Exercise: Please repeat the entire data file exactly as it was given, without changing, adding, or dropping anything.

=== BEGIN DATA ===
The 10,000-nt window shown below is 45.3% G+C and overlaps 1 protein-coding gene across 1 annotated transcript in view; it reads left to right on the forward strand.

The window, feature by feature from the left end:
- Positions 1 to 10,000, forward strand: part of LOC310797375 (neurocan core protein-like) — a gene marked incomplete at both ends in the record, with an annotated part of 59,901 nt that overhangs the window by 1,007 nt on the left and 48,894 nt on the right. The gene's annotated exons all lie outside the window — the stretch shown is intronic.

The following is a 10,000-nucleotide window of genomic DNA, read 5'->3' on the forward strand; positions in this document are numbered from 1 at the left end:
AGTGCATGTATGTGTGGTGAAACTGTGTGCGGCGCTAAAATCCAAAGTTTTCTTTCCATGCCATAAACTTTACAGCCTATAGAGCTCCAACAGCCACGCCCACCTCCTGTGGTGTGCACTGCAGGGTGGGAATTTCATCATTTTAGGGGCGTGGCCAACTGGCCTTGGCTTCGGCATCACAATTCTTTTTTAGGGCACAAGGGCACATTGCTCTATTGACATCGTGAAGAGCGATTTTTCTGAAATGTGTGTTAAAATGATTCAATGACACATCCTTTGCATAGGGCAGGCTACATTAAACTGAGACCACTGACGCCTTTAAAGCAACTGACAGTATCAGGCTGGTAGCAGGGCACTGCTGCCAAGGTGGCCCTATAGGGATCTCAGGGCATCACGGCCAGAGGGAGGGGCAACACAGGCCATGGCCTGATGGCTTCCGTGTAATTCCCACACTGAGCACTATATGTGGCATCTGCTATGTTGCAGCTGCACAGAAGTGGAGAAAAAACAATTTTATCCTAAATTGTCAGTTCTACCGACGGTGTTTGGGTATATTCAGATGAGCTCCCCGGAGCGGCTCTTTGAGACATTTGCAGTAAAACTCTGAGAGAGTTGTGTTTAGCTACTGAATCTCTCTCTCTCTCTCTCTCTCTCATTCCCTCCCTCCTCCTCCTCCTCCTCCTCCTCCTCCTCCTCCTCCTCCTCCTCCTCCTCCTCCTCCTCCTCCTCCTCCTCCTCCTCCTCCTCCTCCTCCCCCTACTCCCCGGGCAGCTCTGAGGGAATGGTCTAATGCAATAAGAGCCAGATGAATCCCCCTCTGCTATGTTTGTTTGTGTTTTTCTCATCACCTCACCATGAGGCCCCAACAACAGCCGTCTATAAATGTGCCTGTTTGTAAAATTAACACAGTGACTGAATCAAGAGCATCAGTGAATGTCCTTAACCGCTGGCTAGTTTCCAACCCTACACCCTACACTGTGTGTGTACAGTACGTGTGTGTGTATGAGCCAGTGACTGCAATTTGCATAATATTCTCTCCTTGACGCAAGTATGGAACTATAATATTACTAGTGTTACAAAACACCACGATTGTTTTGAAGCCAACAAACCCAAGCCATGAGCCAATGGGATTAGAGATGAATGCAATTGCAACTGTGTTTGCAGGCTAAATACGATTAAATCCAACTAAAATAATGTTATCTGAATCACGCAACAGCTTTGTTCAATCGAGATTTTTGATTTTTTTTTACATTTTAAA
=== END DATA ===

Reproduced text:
The 10,000-nt window shown below is 45.3% G+C and overlaps 1 protein-coding gene across 1 annotated transcript in view; it reads left to right on the forward strand.

The window, feature by feature from the left end:
- Positions 1 to 10,000, forward strand: part of LOC310797375 (neurocan core protein-like) — a gene marked incomplete at both ends in the record, with an annotated part of 59,901 nt that overhangs the window by 1,007 nt on the left and 48,894 nt on the right. The gene's annotated exons all lie outside the window — the stretch shown is intronic.

The following is a 10,000-nucleotide window of genomic DNA, read 5'->3' on the forward strand; positions in this document are numbered from 1 at the left end:
AGTGCATGTATGTGTGGTGAAACTGTGTGCGGCGCTAAAATCCAAAGTTTTCTTTCCATGCCATAAACTTTACAGCCTATAGAGCTCCAACAGCCACGCCCACCTCCTGTGGTGTGCACTGCAGGGTGGGAATTTCATCATTTTAGGGGCGTGGCCAACTGGCCTTGGCTTCGGCATCACAATTCTTTTTTAGGGCACAAGGGCACATTGCTCTATTGACATCGTGAAGAGCGATTTTTCTGAAATGTGTGTTAAAATGATTCAATGACACATCCTTTGCATAGGGCAGGCTACATTAAACTGAGACCACTGACGCCTTTAAAGCAACTGACAGTATCAGGCTGGTAGCAGGGCACTGCTGCCAAGGTGGCCCTATAGGGATCTCAGGGCATCACGGCCAGAGGGAGGGGCAACACAGGCCATGGCCTGATGGCTTCCGTGTAATTCCCACACTGAGCACTATATGTGGCATCTGCTATGTTGCAGCTGCACAGAAGTGGAGAAAAAACAATTTTATCCTAAATTGTCAGTTCTACCGACGGTGTTTGGGTATATTCAGATGAGCTCCCCGGAGCGGCTCTTTGAGACATTTGCAGTAAAACTCTGAGAGAGTTGTGTTTAGCTACTGAATCTCTCTCTCTCTCTCTCTCTCTCATTCCCTCCCTCCTCCTCCTCCTCCTCCTCCTCCTCCTCCTCCTCCTCCTCCTCCTCCTCCTCCTCCTCCTCCTCCTCCTCCTCCTCCTCCTCCTCCTCCCCCTACTCCCCGGGCAGCTCTGAGGGAATGGTCTAATGCAATAAGAGCCAGATGAATCCCCCTCTGCTATGTTTGTTTGTGTTTTTCTCATCACCTCACCATGAGGCCCCAACAACAGCCGTCTATAAATGTGCCTGTTTGTAAAATTAACACAGTGACTGAATCAAGAGCATCAGTGAATGTCCTTAACCGCTGGCTAGTTTCCAACCCTACACCCTACACTGTGTGTGTACAGTACGTGTGTGTGTATGAGCCAGTGACTGCAATTTGCATAATATTCTCTCCTTGACGCAAGTATGGAACTATAATATTACTAGTGTTACAAAACACCACGATTGTTTTGAAGCCAACAAACCCAAGCCATGAGCCAATGGGATTAGAGATGAATGCAATTGCAACTGTGTTTGCAGGCTAAATACGATTAAATCCAACTAAAATAATGTTATCTGAATCACGCAACAGCTTTGTTCAATCGAGATTTTTGATTTTTTTTTACATTTTAAA